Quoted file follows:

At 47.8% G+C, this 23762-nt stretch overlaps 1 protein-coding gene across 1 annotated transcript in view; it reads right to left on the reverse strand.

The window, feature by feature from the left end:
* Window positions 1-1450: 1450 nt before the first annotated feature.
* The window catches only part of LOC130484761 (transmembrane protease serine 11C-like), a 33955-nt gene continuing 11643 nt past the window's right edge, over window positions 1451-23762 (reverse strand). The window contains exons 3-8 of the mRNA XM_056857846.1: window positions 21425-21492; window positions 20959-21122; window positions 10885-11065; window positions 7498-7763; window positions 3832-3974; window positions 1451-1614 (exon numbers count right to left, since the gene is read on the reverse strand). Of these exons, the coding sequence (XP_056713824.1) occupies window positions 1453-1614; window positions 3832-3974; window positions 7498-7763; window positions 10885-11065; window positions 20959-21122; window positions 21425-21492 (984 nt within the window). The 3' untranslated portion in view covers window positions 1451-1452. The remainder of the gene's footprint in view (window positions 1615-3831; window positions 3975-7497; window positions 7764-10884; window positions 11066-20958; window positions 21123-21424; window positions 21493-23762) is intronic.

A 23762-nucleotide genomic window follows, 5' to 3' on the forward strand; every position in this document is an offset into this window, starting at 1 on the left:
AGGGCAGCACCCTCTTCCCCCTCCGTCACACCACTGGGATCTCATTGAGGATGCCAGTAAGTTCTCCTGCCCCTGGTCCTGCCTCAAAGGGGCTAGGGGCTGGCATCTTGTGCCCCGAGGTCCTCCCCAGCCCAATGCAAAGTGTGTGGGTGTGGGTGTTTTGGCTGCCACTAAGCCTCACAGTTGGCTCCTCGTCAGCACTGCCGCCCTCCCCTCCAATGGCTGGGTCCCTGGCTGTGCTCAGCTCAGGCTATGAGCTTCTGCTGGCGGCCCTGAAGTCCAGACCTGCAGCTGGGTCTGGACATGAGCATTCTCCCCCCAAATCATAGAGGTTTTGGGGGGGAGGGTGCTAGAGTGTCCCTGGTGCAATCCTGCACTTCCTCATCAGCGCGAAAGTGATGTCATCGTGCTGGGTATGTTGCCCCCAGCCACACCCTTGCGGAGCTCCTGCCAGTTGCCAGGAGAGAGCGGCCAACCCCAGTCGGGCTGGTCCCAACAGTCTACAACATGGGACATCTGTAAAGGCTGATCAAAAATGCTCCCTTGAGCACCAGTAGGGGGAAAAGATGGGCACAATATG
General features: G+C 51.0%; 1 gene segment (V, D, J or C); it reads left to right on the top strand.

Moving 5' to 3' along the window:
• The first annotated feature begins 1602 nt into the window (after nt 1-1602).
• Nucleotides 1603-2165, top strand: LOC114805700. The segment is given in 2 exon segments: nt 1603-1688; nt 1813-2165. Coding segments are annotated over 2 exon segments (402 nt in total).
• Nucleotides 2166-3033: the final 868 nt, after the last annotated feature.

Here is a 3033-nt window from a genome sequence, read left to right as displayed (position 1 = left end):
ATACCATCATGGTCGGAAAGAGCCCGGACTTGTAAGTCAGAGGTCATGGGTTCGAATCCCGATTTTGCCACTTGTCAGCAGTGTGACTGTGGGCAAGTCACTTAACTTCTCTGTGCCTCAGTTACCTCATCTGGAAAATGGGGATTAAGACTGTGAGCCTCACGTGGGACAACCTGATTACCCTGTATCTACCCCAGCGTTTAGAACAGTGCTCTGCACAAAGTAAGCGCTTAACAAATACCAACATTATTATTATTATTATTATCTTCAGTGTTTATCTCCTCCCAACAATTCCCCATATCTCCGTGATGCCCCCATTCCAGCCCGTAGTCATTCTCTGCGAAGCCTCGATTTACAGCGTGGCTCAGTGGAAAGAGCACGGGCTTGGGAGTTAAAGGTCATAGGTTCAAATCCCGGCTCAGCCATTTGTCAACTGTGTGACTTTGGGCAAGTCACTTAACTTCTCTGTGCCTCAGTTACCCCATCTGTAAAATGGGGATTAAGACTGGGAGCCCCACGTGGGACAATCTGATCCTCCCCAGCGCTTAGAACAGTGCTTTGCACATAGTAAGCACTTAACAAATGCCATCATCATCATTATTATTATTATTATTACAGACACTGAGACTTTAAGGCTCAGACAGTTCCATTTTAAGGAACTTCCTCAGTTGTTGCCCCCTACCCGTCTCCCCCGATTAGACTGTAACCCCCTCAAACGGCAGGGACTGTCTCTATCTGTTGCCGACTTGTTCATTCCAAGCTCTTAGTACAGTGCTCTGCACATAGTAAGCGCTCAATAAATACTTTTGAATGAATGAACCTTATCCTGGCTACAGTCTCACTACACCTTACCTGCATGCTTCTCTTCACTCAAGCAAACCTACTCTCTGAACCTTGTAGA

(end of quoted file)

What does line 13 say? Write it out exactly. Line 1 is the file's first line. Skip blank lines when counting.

ATACCATCATGGTCGGAAAGAGCCCGGACTTGTAAGTCAGAGGTCATGGGTTCGAATCCCGATTTTGCCACTTGTCAGCAGTGTGACTGTGGGCAAGTCACTTAACTTCTCTGTGCCTCAGTTACCTCATCTGGAAAATGGGGATTAAGACTGTGAGCCTCACGTGGGACAACCTGATTACCCTGTATCTACCCCAGCGTTTAGAACAGTGCTCTGCACAAAGTAAGCGCTTAACAAATACCAACATTATTATTATTATTATTATCTTCAGTGTTTATCTCCTCCCAACAATTCCCCATATCTCCGTGATGCCCCCATTCCAGCCCGTAGTCATTCTCTGCGAAGCCTCGATTTACAGCGTGGCTCAGTGGAAAGAGCACGGGCTTGGGAGTTAAAGGTCATAGGTTCAAATCCCGGCTCAGCCATTTGTCAACTGTGTGACTTTGGGCAAGTCACTTAACTTCTCTGTGCCTCAGTTACCCCATCTGTAAAATGGGGATTAAGACTGGGAGCCCCACGTGGGACAATCTGATCCTCCCCAGCGCTTAGAACAGTGCTTTGCACATAGTAAGCACTTAACAAATGCCATCATCATCATTATTATTATTATTATTACAGACACTGAGACTTTAAGGCTCAGACAGTTCCATTTTAAGGAACTTCCTCAGTTGTTGCCCCCTACCCGTCTCCCCCGATTAGACTGTAACCCCCTCAAACGGCAGGGACTGTCTCTATCTGTTGCCGACTTGTTCATTCCAAGCTCTTAGTACAGTGCTCTGCACATAGTAAGCGCTCAATAAATACTTTTGAATGAATGAACCTTATCCTGGCTACAGTCTCACTACACCTTACCTGCATGCTTCTCTTCACTCAAGCAAACCTACTCTCTGAACCTTGTAGA